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Class act: Forrest Hill pupils lobby for Lake Pupuke

Flagstaff Team

Primary pupils are doing their bit for the local environment and learning about democracy in action with an ambitious petition to Parliament to protect the site of their Waterwise classes

Speaking out… Forrest Hill School students Ella Ahn and Max Yates talk about their class petition

Forrest Hill School pupils are taking a project to protect Lake Pupuke to Parliament.

They are circulating a petition which calls on the House of Representatives to pass legislation formally placing Lake Pupuke within the protection of the Hauraki Gulf Marine Park.

“We try to mold the curriculum into the world that is around the tamariki,” Year 6 teacher Aaron Joyes said. “Lake Pupuke is so important to the schools of the area.

“It’s a really good way to open the door of te ao Maori (Maori culture) to the students. It is the te ao approach to learning.”

North Shore MP Simon Watts has agreed to sponsor the petition in Parliament.

The pupils have been researching the condition of the lake. Before lockdown they were also presenting to other schools.

“Like many of you, we have had some awesome times learning how to sail, kayak and swim in Lake Pupuke as part of our Waterwise programme,” they said in their presentations. “But lately we have noticed a change in the mauri of the lake.”

They were worried about the lake’s health and wanted to do something about it.

The students have interviewed public figures and others about Pupuke, including Auckland Council Environment Committee chairman and North Shore councillor Richard Hillls, Tom Rowlands from the Auckland Museum, Dean Ogilvy and Alex Rogers from the Hauraki Gulf Forum and representatives from the Aotearoa Lakes organisation. Daisy Proctor from the council’s Sustainable Schools initiative taught them how to test the health of the lake water.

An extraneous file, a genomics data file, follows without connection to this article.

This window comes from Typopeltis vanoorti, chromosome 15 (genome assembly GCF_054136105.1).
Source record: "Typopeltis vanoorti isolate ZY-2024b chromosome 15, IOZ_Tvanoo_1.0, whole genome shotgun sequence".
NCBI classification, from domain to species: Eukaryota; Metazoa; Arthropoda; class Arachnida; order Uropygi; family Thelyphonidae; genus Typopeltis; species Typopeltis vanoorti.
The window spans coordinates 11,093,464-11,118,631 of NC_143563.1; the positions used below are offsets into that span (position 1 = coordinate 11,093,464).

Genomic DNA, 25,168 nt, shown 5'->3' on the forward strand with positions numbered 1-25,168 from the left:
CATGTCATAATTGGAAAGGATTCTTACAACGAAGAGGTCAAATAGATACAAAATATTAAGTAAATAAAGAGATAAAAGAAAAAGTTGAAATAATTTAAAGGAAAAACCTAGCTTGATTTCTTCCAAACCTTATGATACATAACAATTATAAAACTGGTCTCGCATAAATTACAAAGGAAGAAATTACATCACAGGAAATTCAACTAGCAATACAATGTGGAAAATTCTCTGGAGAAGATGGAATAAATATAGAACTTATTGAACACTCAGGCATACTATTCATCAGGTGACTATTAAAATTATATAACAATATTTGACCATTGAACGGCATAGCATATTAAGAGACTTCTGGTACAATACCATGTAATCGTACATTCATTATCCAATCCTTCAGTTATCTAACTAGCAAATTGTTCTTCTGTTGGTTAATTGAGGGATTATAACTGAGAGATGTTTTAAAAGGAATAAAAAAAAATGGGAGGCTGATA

Joyes said the real-life experience of students, such as seeing a dead swan floating on the water “makes that environmental leadership message really real for them.

“They’re getting to stand up and take environmental and civic action in front of their community.”

The project’s name, Pupuke Taniwha – meaning Guardians of Lake Pupuke – had been given the blessing of Ngati Paoa kaumatua, Joyes said. “The backing of mana whenua is really important”.

The petition closes on 30 November. It had 1100 signatures on paper by last week and 53 signatures on the Parliament website.

It states that Lake Pupuke and the public parks that surround it would benefit from being formally included in the Hauraki Gulf Marine Park, as the managers of the lake and surrounding public land would then have to consider the purposes of the Marine Park. This would lead to “greater recognition of the significance of the lake and land, including the historic and cultural significance for mana whenua; increased protection for the ecology and natural features; and sustenance of the lake’s life-supporting capacity”.

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